1994 NATIONAL SPACE TROPHY RECIPIENT
Edward "Pete" Aldridge Jr.For the list of speakers at the event, please see the 1994 Agenda.
Profile as published in the February 17, 1994 program book. Author unknown.
Edward "Pete" Aldridge, President and Chief Executive Officer for The Aerospace Corporation is the recipient of the 1994 Rotary National Award for Space Achievement. Mr. Aldridge was chosen to be this year's honoree for his enormous contributions to the U.S. Space Program. His foresight and persuasive leadership on critical space policy issues have had a major impact on our space program.
Mr. Aldridge initiated the mixed fleet strategy using the space shuttle and expendable launch vehicles to support a national space launch capability. As Under Secretary and later as Secretary of the Air Force during the Reagan Administration, Mr. Aldridge persuaded NASA, the military and Congress of the need to compliment the shuttle launch capability with a back up line of alternative expendable launch vehicles. Maintaining a mixed capability proved to be a vital factor for continuing launch activity after the Challenger accident.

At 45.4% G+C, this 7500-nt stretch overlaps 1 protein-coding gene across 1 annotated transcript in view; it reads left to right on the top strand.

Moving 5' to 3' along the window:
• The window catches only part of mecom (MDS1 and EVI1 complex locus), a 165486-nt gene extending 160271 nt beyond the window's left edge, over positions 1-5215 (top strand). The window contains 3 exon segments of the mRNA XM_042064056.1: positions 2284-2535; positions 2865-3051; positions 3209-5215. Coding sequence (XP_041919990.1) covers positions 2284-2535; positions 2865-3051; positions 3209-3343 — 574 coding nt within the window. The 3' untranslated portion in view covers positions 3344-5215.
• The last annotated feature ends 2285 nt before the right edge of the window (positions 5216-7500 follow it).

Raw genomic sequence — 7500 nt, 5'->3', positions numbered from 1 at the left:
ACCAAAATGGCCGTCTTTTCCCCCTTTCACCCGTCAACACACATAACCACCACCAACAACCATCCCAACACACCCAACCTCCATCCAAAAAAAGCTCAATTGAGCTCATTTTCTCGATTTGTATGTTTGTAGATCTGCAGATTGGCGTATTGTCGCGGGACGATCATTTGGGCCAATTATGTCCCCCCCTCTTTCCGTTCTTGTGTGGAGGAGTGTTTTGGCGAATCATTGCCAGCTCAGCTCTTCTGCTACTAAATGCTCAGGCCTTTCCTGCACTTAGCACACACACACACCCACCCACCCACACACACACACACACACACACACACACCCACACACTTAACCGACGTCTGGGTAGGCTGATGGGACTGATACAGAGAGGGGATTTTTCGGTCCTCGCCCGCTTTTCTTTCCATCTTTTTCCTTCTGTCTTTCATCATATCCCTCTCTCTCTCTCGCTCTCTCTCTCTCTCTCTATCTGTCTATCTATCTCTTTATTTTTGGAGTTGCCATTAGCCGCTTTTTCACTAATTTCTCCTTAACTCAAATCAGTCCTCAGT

As Secretary of the Air Force, Mr. Aldridge developed the first comprehensive "Space Policy" for the Air Force. He was the senior Air Force official activating the Air Force Space Command in Colorado Springs and the Air Force Space Technology Center (now the Phillips Laboratory) in New Mexico.
Mr. Aldridge headed the previously classified National Reconnaissance Office for over 7 years, managing the country's military space reconnaissance assets. He has traveled to every U.S. operated military space facility in the world. In 1988, he was the first Secretary of the Air Force to enter the Soviet Union in that capacity, hosted by the Chief of the Soviet Air Forces.
Mr. Aldridge became President of McDonnell Douglas Electronic Systems Company in 1988 and, in 1992, he became President and CEO of The Aerospace Corporation.
The Foundation for the Rotary National Award for Space Achievement is proud to present the 1994 National Space Trophy to Edward C. Aldridge.